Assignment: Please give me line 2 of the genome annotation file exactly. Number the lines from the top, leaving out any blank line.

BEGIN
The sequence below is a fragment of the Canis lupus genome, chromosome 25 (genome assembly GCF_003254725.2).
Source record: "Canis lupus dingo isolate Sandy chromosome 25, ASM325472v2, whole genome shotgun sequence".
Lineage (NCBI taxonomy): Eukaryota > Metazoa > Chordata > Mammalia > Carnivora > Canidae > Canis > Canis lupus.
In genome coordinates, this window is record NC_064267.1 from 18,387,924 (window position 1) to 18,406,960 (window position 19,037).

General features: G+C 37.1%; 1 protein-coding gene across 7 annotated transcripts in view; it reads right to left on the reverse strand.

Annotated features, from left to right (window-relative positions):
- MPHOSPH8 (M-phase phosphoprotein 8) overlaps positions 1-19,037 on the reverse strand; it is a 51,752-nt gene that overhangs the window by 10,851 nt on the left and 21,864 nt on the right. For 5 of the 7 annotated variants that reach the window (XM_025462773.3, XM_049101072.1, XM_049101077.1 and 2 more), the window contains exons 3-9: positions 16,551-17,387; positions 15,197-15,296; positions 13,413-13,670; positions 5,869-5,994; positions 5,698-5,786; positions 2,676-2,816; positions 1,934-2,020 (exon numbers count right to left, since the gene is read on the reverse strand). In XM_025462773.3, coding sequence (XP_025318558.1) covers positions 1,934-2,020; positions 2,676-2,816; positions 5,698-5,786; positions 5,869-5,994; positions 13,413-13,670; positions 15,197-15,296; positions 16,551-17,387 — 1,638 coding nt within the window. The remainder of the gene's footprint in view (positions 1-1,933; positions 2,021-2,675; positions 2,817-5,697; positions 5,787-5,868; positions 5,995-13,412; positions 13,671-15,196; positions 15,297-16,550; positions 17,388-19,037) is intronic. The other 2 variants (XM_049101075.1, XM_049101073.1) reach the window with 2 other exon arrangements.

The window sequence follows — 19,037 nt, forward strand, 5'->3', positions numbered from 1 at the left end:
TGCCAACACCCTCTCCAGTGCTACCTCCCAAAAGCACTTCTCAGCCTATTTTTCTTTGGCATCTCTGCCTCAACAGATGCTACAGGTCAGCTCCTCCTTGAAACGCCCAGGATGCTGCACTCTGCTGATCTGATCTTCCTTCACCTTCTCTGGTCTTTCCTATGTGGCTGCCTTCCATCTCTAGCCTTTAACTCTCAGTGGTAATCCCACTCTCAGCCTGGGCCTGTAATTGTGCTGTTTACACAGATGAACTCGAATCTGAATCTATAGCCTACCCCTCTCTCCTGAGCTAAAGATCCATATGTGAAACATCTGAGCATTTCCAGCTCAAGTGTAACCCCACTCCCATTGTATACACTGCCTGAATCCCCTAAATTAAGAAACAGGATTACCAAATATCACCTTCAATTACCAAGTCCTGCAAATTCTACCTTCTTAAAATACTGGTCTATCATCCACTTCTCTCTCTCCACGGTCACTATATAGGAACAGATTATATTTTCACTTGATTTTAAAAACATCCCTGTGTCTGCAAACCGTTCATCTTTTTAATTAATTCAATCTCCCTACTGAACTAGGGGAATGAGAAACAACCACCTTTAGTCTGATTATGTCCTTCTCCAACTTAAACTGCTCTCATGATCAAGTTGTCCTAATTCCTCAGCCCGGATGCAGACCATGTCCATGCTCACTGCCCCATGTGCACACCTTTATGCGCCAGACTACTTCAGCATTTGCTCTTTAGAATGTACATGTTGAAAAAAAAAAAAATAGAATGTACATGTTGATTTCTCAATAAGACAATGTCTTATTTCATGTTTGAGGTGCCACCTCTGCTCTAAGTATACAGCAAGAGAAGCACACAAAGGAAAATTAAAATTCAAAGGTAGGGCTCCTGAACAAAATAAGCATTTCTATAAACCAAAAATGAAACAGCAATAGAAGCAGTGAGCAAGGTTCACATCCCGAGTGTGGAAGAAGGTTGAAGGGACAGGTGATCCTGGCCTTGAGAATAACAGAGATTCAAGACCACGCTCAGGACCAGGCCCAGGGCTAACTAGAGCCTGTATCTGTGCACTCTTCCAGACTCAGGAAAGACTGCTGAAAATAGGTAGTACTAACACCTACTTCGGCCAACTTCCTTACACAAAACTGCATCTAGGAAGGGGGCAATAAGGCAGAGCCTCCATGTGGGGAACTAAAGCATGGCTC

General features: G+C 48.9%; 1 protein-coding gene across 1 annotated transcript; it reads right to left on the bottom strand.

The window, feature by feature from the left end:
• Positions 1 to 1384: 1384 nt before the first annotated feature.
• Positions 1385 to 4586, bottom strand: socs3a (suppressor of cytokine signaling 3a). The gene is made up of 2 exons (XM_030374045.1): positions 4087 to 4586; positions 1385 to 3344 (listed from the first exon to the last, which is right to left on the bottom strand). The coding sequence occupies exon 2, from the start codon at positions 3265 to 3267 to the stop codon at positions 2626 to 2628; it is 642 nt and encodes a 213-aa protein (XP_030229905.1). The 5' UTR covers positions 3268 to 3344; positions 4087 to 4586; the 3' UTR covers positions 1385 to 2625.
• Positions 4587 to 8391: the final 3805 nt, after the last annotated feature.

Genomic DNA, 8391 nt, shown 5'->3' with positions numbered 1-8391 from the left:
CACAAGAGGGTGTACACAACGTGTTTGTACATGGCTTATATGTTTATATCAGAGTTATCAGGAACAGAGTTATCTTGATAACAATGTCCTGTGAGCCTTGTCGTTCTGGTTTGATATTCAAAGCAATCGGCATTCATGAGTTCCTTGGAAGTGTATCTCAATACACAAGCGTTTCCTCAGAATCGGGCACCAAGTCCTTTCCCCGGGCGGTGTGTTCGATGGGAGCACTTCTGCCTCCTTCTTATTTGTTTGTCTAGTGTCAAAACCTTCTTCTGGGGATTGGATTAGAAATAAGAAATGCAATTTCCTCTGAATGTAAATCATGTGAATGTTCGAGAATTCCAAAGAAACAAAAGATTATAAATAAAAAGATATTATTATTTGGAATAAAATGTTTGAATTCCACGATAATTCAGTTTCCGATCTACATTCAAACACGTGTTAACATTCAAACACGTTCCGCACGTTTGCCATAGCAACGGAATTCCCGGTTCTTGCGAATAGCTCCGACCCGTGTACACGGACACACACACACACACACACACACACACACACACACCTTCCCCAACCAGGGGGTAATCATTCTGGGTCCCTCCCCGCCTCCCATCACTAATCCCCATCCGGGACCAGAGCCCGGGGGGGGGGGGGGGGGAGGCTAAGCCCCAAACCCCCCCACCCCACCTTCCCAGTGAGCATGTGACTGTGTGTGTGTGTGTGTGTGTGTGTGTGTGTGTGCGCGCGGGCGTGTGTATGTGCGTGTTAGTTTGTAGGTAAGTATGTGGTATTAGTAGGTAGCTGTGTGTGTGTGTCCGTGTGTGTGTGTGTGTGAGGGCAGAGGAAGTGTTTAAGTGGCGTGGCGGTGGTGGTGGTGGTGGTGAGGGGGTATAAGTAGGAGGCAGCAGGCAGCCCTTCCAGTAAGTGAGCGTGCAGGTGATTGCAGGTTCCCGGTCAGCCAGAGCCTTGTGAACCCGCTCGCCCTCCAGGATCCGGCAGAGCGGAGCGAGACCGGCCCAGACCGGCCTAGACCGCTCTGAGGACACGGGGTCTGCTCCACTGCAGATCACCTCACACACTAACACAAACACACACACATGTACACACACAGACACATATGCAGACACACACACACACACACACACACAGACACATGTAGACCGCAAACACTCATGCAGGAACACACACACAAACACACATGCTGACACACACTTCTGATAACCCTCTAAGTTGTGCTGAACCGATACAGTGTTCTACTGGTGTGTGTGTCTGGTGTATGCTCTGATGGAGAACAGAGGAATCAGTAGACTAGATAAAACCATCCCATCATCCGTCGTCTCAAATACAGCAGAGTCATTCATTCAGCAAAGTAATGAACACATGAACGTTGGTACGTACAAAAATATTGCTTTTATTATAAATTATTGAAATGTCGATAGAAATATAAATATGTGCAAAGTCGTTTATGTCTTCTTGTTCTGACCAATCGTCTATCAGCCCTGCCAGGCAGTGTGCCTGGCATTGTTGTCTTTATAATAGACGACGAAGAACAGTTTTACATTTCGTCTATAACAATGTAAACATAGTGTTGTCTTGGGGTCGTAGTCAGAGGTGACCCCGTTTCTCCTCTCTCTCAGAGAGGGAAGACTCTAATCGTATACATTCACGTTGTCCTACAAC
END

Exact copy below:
Source record: "Canis lupus dingo isolate Sandy chromosome 25, ASM325472v2, whole genome shotgun sequence".